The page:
This is the first instalment in a five-part series looking at what Ontario can do now to address systemic issues that the COVID-19 pandemic has brought into sharp relief.
Last month, here at TVO.org, I interviewed a series of experts on big, system-wide challenges the province will be facing as it exits the pandemic. But there was so much more that could have been covered, so we’re doing it again: five more articles about specific challenges the province faces today — this time, with a greater emphasis on what can be done now. It will take many years to build new hospitals and train thousands of new nurses, but what can be done in weeks, months, or even just a few short years?
First up, to talk about Ontario’s long-standing housing shortage, is Mike Moffatt, senior director at the Smart Prosperity Institute, a policy think tank based at the University of Ottawa.
Matt Gurney: Mike, we’ve talked about this issue a ton of times before, but let’s just start from zero. What was the housing situation in Ontario two years ago, before the pandemic?
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Mike Moffatt: Sure. Well, let’s start in, say, mid 2015. The market was pretty hot across southern Ontario; prices had been going up about 8 per cent to 10 per cent a year. It was very uneven. We had a big spike in the GTA in 2017 and then a small correction.
But, now, 10 per cent a year seems fairly modest next to the 40 per cent we had last year. But when inflation is only going up 2 per cent, to have that 10 per cent appreciation in housing was obviously a big challenge.
It all started around the Toronto area, and that actually goes back earlier than 2015. What essentially kept happening was, as Toronto had housing shortages, you had this sort of exodus of families, first going out to Peel Region, then Halton and Milton, or Oshawa in the east, and so on. And what happened is those places started to have housing shortages and price escalation. Those price escalations and housing shortages then propagated throughout the province.
So, by 2017, Kitchener-Waterloo is getting really, really hot and having housing shortages. Then, by late 2017, it’s happening in Brantford. It’s happening in Woodstock. By about 2018, Tillsonburg is seeing price increases, and not much had happened in the Tillsonburg market in about 20 years or so. So we’re seeing this sort of propagation, this sort of what I call musical-chairs effect of people bouncing from one city to another to another. And now we’re getting places like London, like Sarnia, like St. Thomas, going back to 2017-18 or so, getting big population increases and big home-price increases. Looking east from Toronto, we’re seeing it all the way to Kingston. The Ottawa market’s a little bit different — it’s more sort of made-in-Ottawa factors — but then even going north or northwest of Toronto into the Owen Sound and Bruce Peninsula area, you’re seeing home prices increase there, and that was all happening before the pandemic.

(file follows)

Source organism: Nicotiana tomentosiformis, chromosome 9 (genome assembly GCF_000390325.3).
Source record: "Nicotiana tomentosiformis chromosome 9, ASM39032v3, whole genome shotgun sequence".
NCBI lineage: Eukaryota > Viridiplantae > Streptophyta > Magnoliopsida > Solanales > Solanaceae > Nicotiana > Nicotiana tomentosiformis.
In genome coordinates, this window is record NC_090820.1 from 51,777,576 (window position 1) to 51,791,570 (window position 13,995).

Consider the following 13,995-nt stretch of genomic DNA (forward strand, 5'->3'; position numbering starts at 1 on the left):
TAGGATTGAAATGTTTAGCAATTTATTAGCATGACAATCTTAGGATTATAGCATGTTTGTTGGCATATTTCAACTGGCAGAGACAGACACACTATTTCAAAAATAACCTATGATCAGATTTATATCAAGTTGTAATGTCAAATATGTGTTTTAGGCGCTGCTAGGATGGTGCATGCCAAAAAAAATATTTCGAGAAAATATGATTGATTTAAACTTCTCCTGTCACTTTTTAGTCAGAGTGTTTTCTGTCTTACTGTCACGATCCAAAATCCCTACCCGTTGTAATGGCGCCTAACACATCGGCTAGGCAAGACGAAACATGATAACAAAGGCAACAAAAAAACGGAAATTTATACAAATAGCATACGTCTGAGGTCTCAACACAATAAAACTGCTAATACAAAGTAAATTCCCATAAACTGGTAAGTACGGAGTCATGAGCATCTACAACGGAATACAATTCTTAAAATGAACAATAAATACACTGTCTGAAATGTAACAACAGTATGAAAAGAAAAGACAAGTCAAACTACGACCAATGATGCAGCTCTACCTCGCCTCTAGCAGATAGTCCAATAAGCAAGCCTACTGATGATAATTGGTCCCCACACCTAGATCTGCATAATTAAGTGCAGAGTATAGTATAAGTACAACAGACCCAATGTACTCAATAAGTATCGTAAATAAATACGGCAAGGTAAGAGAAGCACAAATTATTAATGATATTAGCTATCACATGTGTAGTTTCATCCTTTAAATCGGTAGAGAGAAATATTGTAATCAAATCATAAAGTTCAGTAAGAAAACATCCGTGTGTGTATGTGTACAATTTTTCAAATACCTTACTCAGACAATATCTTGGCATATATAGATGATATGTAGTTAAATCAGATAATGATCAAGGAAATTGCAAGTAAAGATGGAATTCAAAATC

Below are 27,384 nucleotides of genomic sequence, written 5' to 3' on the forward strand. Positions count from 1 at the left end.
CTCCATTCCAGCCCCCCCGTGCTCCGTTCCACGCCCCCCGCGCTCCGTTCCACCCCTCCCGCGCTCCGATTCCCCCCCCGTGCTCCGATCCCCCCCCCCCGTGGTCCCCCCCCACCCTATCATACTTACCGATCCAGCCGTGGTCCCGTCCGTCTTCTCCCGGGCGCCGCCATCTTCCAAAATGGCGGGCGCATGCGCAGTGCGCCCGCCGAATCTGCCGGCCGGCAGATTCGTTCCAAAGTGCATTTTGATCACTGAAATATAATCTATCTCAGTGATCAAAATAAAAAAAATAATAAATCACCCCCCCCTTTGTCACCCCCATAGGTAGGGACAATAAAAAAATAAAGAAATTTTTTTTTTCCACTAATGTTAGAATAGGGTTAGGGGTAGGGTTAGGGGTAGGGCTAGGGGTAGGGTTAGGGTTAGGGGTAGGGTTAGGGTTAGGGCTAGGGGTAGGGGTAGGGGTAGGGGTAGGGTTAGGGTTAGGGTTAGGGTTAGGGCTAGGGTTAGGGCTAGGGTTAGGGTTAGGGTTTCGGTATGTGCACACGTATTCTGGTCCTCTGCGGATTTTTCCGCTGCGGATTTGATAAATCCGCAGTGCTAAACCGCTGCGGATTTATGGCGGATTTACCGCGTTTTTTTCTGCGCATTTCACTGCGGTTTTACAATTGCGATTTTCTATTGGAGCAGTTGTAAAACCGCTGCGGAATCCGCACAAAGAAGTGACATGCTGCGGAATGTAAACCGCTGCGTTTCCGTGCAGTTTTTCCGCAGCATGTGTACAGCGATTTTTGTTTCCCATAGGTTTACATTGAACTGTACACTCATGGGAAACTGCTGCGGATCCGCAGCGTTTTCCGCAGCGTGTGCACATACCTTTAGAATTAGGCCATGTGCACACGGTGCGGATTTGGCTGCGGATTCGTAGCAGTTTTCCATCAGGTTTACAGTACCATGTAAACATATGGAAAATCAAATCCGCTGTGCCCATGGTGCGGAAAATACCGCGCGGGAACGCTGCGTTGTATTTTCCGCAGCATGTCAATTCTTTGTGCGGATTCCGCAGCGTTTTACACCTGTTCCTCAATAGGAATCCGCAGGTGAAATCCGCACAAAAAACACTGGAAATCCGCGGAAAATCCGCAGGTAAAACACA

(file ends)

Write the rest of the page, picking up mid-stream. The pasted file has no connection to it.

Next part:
But when it’s 8 per cent to 10 per cent a year, you can kind of somewhat ignore it. It’s a slow boil. Whereas, since a pandemic started, we’re up about 40 per cent, and things have just exploded, and it’s all anyone wants to talk about — and rightfully so.
Gurney: I’m on record from years ago as not being worried about Toronto itself — it’s not unusual or even bad for a national-level economy to have a market or two that’s priced way above the rest. Historically, that’s been what’s led to a ton of economic internal migration, and that’s not a bad thing. But what I was wrong about, and didn’t see coming, was how this was going to spread out across the entire province. Let’s get caught up to the start of the pandemic, though. When it began, right in those first few weeks, I said to my wife, I wonder if this is finally it — the Toronto housing-market correction. This could be the first-ever year since we moved here that the house didn’t appreciate. But, a few months in, someone nearby decided to sell their house and move to their cottage, and I thought they’d take a big haircut. But they ended up selling for about $500,000 more than I’d have guessed even before the pandemic! It didn’t crash; it surged.
Moffatt: Absolutely. But you weren’t wrong — that actually did happen, the panic and the move downward, but it only lasted six weeks. If you look at the middle of March till about the end of April 2020, we did see a reduction in home prices. Basically, everyone stopped buying, there were few people selling, and you did start to see prices decline right across North America. Then prices started to creep back up.
And it’s funny, a lot of housing analysts … you know, I’ve been listening to podcasts and things like that, from that time, and a lot of people thought it was a bit of a dead-cat bounce. But I think what happened was a lot of situations like your neighbour’s, where you get people who are like, “You know, I don’t want to, and I don’t need to, be in downtown Toronto or Ottawa. Nothing’s open, and I want more space. So I’m going to move out to the country.” A lot of the places are still sort of close by, in an exurb. Torontonians are going to Innisfil or someplace like that. But often they wouldn’t sell their primary home, because they thought, “Okay, well, we might be going back at some point.” So you had this situation where you had a lot of people buying but not selling.